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DVD Review: The Boy In The Striped Pajamas

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From Miramax, the distributors that brought us the Academy Award-winning film Life Is Beautiful, comes this distinctive drama about a forbidden friendship. An upsetting and overwhelmingly depressive eye-opener, The Boy In The Striped Pajamas is a film you’re likely to watch only once, but won’t soon forget. It's a harrowing, thought-provoking, family-oriented film with stand-out performances from Vera Farmiga as the distraught mother and Asa Butterfield as a naïve eight-year-old boy. Mark Herman directs from a screenplay he adapted from a novel by John Boyne.

Set during World War II amidst the disturbing acts of the Holocaust, The Boy In The Striped Pajamas centers on a friendship between a young Jew stuck behind the electric fence of a concentration camp and an innocent boy named Bruno who befriends him. But things take a turn for the worse when Bruno decides to assist the boy in the striped pajamas by providing food, company, and the fun that was denied to Jews during the Holocaust.

Although the film lacks a certain amount of empathy for the characters, The Boy In The Striped Pajamas is an unforgettable and inspiring film that benefits from magnificent acting, top-notch directing, and a superb script. It's an undeniably good, if somewhat sloppy, depiction of the Holocaust from a child's point of view.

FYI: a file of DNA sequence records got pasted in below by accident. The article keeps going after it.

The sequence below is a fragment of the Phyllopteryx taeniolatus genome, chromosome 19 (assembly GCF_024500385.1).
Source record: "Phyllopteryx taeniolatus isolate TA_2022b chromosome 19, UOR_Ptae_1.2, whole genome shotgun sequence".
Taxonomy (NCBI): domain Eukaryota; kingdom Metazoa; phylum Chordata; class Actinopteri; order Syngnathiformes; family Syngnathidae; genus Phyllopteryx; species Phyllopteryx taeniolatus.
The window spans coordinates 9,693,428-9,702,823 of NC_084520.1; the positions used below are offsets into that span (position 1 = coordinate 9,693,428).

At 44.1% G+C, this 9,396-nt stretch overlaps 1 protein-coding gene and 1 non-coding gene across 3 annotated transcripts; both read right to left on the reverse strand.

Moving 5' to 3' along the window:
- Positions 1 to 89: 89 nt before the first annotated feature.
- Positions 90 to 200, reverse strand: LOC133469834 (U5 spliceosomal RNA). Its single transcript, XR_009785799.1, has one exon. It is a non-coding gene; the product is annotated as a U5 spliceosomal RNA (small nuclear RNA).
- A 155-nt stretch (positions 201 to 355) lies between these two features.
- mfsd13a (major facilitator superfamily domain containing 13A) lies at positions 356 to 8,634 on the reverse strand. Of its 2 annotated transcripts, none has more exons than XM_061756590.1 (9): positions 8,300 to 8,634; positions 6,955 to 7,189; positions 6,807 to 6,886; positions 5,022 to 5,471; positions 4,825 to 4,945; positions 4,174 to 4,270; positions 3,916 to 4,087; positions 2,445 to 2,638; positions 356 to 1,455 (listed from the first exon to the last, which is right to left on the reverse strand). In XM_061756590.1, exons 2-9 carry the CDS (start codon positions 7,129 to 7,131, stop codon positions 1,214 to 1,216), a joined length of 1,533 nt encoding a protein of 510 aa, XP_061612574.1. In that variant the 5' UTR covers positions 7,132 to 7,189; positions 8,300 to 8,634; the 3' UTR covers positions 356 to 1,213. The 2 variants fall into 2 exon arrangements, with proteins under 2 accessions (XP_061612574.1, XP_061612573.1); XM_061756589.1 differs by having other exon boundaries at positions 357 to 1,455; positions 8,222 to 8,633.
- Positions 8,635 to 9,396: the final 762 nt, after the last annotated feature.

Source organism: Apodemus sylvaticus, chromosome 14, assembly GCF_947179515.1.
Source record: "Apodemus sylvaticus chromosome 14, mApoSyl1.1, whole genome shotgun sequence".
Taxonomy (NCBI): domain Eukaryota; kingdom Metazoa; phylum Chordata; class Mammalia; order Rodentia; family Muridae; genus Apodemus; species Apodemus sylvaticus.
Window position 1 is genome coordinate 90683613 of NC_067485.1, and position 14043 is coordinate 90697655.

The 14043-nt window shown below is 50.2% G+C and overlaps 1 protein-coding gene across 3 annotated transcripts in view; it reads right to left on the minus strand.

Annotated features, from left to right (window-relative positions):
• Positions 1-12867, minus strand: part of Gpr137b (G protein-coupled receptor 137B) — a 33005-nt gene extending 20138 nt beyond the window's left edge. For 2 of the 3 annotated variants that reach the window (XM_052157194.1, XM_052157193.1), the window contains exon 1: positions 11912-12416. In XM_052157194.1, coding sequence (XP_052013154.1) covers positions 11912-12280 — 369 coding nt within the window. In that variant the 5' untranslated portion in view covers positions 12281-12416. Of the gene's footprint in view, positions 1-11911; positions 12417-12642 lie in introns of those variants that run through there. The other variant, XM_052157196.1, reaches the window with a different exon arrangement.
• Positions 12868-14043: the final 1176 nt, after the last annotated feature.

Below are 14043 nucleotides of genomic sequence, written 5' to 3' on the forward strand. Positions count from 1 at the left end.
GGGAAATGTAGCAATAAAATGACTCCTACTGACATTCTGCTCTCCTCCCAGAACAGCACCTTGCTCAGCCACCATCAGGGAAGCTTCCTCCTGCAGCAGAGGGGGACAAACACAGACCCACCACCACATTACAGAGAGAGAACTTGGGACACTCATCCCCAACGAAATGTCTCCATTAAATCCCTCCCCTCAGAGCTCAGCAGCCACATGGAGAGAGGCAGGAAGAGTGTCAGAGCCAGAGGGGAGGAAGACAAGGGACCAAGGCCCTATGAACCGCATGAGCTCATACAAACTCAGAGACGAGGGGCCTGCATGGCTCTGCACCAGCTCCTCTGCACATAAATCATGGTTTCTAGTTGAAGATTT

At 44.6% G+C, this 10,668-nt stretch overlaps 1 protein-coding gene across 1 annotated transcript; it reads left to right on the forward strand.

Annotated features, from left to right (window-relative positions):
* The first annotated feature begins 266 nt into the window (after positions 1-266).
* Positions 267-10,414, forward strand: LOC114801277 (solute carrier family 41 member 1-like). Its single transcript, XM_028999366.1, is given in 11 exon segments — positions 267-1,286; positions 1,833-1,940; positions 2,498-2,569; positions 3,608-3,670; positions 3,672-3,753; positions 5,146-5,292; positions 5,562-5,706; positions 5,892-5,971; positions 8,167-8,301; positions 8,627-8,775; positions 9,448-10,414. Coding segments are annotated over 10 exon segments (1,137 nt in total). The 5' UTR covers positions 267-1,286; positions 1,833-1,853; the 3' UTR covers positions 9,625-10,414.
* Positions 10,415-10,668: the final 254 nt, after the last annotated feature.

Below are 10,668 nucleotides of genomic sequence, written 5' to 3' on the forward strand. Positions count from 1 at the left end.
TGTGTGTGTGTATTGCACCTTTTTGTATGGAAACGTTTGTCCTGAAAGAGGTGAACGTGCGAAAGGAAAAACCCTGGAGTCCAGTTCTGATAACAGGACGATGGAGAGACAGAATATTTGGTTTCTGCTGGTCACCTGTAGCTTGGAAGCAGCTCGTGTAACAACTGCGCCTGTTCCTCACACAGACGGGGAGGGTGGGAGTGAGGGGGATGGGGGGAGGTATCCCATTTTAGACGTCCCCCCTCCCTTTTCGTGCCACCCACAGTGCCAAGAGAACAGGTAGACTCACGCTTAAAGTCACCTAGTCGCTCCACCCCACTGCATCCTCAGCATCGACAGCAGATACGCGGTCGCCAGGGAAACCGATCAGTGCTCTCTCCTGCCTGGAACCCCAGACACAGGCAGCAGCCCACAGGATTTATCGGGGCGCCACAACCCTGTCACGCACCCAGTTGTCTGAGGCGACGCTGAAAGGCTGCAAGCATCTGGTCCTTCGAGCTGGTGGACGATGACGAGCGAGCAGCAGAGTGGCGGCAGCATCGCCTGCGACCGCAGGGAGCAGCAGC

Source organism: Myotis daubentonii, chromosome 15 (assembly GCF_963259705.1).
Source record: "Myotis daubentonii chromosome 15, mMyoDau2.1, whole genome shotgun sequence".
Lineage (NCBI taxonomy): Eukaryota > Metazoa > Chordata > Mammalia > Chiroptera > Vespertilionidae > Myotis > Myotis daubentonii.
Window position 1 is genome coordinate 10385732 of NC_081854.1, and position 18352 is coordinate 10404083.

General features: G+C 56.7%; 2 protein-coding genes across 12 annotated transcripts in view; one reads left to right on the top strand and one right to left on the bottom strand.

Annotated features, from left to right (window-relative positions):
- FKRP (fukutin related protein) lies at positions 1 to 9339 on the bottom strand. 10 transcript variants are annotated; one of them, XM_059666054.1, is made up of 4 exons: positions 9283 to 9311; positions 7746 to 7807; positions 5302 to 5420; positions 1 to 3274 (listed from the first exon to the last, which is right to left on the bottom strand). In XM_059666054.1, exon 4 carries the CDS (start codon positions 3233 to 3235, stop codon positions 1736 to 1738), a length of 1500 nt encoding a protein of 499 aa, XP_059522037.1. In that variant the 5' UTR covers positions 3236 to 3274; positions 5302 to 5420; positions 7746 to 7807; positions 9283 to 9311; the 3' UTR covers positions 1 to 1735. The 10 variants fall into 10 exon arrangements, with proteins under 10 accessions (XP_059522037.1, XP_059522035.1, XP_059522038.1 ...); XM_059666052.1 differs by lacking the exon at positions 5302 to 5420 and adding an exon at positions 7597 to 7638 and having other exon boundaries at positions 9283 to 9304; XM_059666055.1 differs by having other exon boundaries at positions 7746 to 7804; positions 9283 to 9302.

It’s like a well-proportioned meal of your not-so-favorite dish — well-made, good for you, but hard to swallow. This profound, disturbing, and fairly powerful historic story about a verboten friendship is tediously paced, but is held together by tense and frightening situations and a knockout cast. A handful of considerably talented actors helps cover a multitude of flaws.

While it had the potential to be one of the year’s best it falls short by being obvious and not as emotionally compelling as it might have been (it's not as touching as some make it out to be). Nonetheless, The Boy In The Striped Pajamas is a highly recommended, if modestly executed, film.

 The special features consist of some deleted scenes (with optional commentary by writer/director Mark Herman and author John Boyne),  "Friendship Beyond The Fence Featurette" that explores the importance of costume designs, hair styles, and includes interviews with the cast and crew, and a commentary track by Herman and Boyne.


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